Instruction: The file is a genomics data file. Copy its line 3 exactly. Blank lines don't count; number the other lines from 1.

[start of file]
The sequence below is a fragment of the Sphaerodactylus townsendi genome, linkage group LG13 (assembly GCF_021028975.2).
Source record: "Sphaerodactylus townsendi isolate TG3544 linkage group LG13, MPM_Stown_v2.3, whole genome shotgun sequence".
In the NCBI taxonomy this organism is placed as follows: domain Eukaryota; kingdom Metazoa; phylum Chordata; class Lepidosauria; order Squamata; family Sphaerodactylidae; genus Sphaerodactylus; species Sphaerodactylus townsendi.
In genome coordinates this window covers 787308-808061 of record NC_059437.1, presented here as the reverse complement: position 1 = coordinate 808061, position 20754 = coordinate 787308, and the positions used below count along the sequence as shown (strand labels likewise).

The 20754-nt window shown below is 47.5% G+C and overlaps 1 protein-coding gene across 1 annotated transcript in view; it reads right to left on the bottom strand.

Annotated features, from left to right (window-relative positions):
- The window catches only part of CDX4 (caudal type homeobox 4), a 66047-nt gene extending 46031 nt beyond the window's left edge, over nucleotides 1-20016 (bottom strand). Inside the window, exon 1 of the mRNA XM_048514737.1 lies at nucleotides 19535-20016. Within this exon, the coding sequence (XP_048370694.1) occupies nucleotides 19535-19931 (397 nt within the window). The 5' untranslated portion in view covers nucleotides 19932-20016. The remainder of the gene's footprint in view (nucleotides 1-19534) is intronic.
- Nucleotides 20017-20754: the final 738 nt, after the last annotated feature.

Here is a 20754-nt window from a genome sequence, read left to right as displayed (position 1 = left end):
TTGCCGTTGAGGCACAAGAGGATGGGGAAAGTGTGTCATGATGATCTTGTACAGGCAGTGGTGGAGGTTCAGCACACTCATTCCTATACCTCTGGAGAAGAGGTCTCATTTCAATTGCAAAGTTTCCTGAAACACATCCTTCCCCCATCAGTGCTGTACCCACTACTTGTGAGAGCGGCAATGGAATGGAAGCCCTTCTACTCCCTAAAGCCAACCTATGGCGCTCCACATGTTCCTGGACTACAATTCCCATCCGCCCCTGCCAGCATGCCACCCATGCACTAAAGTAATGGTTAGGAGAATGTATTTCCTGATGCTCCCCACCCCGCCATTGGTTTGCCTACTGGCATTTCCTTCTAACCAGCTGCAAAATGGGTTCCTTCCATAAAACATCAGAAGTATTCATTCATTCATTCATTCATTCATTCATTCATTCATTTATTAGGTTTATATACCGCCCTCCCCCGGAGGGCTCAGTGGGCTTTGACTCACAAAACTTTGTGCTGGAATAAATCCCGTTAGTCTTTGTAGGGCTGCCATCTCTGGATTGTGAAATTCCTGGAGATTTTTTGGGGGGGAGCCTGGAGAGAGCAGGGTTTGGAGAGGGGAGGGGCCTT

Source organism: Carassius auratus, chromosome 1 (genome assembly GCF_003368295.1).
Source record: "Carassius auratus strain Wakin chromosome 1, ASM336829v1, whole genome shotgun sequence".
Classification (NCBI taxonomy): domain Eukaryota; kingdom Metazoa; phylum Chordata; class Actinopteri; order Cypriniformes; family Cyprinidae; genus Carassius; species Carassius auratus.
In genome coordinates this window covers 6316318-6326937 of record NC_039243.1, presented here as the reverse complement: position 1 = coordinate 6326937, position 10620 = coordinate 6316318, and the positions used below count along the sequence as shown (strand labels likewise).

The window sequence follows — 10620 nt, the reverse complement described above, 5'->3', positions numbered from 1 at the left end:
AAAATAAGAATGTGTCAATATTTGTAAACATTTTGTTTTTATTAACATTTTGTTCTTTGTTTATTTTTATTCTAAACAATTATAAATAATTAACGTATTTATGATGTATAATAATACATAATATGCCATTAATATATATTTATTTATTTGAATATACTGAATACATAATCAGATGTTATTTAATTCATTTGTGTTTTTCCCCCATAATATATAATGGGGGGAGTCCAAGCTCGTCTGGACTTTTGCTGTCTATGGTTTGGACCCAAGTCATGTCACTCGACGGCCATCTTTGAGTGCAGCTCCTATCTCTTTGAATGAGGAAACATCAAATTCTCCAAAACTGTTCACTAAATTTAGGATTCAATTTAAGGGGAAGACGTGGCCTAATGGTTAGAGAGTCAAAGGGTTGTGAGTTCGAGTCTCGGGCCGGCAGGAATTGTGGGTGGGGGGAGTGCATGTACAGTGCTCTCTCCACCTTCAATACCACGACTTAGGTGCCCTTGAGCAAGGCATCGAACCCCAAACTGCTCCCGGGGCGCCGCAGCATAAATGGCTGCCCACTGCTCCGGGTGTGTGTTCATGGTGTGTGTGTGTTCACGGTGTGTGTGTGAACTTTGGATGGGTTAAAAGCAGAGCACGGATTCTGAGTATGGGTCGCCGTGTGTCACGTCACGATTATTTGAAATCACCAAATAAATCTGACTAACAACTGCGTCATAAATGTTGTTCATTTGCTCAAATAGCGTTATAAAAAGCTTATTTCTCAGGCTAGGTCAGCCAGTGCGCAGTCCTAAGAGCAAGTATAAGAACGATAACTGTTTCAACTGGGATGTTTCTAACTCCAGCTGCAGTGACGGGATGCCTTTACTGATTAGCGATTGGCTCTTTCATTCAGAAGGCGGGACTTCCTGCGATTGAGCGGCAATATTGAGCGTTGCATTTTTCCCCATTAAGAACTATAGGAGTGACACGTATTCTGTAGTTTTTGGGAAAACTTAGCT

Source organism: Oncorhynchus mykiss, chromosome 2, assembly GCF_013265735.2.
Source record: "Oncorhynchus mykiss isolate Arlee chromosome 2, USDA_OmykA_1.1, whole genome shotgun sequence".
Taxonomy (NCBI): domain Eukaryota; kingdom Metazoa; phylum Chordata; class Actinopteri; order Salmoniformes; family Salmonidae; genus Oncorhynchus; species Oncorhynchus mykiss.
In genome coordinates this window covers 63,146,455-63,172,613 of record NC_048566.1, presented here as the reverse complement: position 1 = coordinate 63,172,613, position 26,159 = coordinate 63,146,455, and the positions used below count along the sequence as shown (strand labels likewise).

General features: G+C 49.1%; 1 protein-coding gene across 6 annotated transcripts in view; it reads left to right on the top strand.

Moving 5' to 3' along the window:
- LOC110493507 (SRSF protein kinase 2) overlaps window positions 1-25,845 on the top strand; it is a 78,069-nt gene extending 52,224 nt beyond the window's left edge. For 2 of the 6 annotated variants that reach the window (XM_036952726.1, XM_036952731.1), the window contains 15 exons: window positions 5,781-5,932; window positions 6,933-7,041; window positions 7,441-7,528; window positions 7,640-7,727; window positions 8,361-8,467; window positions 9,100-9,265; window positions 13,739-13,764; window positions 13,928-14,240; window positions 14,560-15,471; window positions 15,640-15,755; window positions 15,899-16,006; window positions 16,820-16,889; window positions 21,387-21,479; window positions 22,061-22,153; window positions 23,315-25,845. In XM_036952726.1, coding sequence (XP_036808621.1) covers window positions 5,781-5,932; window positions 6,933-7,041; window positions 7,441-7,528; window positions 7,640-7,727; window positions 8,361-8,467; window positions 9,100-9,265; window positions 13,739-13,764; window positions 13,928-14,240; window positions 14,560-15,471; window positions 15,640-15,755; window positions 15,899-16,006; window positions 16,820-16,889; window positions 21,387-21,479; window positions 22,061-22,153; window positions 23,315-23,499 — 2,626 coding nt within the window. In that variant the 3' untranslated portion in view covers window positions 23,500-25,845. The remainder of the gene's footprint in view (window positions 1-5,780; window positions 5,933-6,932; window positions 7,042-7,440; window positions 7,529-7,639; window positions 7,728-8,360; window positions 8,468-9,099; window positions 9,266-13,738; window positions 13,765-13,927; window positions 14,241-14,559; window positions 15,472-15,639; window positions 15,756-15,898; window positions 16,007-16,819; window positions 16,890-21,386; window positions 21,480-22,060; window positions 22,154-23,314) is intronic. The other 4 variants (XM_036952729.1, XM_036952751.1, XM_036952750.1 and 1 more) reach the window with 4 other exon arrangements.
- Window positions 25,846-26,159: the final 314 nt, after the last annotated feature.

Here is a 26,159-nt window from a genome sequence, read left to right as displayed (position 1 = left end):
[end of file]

In the NCBI taxonomy this organism is placed as follows: domain Eukaryota; kingdom Metazoa; phylum Chordata; class Lepidosauria; order Squamata; family Sphaerodactylidae; genus Sphaerodactylus; species Sphaerodactylus townsendi.